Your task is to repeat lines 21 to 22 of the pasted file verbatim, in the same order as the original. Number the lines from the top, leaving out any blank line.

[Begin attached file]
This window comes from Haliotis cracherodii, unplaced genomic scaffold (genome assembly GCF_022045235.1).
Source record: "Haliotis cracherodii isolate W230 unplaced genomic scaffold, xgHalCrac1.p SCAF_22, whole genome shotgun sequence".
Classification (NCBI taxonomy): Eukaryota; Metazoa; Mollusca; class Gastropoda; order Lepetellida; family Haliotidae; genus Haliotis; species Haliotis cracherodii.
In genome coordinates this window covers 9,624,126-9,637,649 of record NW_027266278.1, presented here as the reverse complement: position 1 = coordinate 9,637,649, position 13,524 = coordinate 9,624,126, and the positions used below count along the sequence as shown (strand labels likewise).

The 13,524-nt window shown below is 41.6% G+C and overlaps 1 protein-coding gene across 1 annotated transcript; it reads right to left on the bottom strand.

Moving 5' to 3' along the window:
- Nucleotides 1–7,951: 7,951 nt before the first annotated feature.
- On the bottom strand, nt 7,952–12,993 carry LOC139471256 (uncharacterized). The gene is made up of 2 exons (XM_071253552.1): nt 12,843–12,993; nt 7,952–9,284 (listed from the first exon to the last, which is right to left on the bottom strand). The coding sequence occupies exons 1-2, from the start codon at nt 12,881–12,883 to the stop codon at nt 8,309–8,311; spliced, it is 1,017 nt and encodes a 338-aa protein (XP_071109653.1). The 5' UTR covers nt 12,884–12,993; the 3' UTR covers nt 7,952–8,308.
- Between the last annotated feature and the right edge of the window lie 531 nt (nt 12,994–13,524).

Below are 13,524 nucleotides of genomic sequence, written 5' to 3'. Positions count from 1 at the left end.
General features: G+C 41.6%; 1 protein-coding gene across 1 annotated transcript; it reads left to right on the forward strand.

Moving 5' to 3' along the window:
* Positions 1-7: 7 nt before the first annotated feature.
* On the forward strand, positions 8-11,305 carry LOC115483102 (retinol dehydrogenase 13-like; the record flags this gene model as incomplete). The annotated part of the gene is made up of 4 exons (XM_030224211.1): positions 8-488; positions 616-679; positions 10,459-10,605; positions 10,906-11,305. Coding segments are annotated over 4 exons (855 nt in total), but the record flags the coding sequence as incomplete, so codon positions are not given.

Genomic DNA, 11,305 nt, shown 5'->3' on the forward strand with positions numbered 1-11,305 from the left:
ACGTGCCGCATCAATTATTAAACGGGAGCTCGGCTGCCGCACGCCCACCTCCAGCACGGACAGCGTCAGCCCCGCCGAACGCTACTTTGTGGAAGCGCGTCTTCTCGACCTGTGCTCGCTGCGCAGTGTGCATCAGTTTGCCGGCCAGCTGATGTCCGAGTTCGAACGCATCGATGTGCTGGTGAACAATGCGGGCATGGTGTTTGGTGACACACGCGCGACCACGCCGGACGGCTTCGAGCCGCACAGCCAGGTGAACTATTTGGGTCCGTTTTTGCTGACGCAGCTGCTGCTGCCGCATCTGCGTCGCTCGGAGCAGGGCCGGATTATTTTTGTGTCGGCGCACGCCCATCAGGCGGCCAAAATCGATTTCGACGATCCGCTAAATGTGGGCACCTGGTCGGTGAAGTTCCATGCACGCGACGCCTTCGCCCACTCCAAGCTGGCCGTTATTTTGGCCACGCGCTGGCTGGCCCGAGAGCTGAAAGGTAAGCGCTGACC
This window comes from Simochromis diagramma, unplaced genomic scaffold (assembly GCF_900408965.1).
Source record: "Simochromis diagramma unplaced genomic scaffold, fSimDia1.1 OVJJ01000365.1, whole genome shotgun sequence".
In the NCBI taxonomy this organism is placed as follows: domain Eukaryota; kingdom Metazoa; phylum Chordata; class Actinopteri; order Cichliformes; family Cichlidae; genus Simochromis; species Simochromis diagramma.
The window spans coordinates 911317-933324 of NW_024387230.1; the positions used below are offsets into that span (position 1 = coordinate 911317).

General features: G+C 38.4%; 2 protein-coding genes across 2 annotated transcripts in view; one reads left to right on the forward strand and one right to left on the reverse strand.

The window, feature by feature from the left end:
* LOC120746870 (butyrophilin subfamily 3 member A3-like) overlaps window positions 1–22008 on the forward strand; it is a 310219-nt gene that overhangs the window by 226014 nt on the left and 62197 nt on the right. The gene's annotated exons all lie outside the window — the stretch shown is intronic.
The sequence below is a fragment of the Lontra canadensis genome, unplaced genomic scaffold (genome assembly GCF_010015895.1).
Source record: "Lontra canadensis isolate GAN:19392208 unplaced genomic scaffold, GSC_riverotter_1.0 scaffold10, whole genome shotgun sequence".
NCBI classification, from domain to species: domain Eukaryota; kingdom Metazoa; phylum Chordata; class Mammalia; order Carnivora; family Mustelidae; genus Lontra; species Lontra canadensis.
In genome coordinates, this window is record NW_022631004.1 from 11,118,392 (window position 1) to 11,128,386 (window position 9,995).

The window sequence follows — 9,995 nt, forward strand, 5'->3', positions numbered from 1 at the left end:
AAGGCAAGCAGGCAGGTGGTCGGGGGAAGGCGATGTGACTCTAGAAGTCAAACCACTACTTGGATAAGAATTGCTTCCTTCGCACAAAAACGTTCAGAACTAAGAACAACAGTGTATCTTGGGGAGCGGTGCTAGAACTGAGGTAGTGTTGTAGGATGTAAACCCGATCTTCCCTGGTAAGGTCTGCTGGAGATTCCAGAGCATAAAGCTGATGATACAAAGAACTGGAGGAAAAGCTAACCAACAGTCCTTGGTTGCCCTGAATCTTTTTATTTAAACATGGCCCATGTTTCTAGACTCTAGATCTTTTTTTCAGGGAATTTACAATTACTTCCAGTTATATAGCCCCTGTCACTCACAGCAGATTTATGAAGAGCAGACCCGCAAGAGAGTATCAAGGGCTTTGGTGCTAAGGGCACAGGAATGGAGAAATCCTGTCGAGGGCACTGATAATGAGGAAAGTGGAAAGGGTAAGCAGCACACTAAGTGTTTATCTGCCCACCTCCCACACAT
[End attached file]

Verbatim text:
General features: G+C 38.4%; 2 protein-coding genes across 2 annotated transcripts in view; one reads left to right on the forward strand and one right to left on the reverse strand.

The window, feature by feature from the left end: